One thing I now know is that half the people who are diagnosed with this disease die within two years of being diagnosed. If I were to fall into that bracket that would mean I won’t make it to my 40th birthday.
MND isn’t a common disease, but it’s not as rare as people think. Across our lifetimes it will affect one in 300 people. MND can take many forms and in my case it affected my ability to breathe independently first and is now starting to weaken my limbs and my coordination. It means that now, just nine months after diagnosis I am only able to sleep with the aid of a ventilator, use wheelchairs to move myself around, and not able to feed or bathe myself, and need to be cared for 24/7.
In others it can affect speech, the ability to eat, or the ability to walk first. Eventually it’s likely that all of my muscles will not work properly or all, it’s common for sufferers to only be able to communicate the thoughts of their fully functional brains through the movements of their eyes, and I am already starting to bank my voice in preparation for this.
The diagnosis is devastating and isn’t just mine it’s my families my friends, everyone around me has been affected by it. But the support we’ve received from staff within the NHS, community care teams, and the staff and volunteers at Notts Hospice has been phenomenal. Without it we wouldn’t be able to continue enjoying life as much as we do.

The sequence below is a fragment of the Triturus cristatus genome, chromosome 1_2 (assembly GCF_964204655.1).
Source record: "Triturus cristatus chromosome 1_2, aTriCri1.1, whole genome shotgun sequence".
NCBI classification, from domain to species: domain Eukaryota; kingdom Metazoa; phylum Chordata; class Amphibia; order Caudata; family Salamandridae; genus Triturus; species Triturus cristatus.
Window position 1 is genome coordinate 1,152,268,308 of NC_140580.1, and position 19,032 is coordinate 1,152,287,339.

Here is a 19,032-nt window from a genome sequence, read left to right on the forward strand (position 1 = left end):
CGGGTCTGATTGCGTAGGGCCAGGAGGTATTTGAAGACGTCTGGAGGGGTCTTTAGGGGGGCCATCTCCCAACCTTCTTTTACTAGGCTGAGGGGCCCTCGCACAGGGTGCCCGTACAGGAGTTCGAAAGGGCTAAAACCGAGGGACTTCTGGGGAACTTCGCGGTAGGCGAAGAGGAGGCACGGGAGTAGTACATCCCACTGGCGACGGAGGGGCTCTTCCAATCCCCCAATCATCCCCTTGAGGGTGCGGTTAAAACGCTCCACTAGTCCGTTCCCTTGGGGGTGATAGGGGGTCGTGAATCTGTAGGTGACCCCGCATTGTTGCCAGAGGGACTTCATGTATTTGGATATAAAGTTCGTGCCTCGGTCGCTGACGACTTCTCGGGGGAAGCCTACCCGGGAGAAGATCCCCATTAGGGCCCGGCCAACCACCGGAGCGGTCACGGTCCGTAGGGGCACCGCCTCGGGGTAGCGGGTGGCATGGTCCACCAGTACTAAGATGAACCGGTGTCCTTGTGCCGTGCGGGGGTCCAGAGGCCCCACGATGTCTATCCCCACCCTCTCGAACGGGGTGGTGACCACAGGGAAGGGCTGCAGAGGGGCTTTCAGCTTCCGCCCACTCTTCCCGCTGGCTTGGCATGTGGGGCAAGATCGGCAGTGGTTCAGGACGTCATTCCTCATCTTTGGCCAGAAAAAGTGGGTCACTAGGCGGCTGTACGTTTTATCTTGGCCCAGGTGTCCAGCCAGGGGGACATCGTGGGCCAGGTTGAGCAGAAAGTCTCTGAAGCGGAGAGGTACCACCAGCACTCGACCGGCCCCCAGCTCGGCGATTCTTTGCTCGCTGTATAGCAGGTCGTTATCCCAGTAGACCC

MND isn’t incurable, we just haven’t found a cure yet. And MND isn’t common, so research into a cure isn’t widely funded. I want to change that.
I’ve tapped into my inner determination and I’m looking forward and with the support of my loved ones we’re launching this charity to raise funds that will pay for research into a cure and help to fund Hospice care for those affected by MND. Along the way we want to continue to raise awareness of this disease and its effects to make finding a cure a priority, maybe this won’t come in time for me, but if it makes even the smallest difference other sufferers then it was worth doing.
We still don’t know why the majority of people who develop this disease get it, and as I said at the start, I am an ordinary person, so if it can happen to me, it can happen to anyone, and there’s no way of knowing who or when.
So join with me, and Stand Against MND.
- 2 years ago
Sam Perkins2 years ago
I am overwhelmed by the response I have had since I quietly started fundraising for Stand Against MND just one week ago. To have already received over £3,500 in donations in that short time is humbling and this update is an enormous THANK YOU to everyone who has liked, shared, donated, retweeted and encouraged me on this journey so far. Stand Against MND has a lot more planned over the coming months and I hope that you will continue to support us in any way you can. Love Sam x
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Sam Perkins started crowdfunding
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Sep 19, 2020
Sep 15, 2020
Sep 13, 2020
Sep 12, 2020
Hi Sam, On Sunday 27 Sept, four mates (Steve B, Matt H, Mick H and Nigel R) & I will run an Alternative Robin Hood Half Marathon finishing at the Round Robinn by noon. We’re donating our entry to you.
Aug 18, 2020
All the best Sam
Aug 7, 2020
Aug 5, 2020
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Raising funds for research into a cure for motor neurone disease (MND) and local hospice care for those affected by MND (registered CIO no:1187436).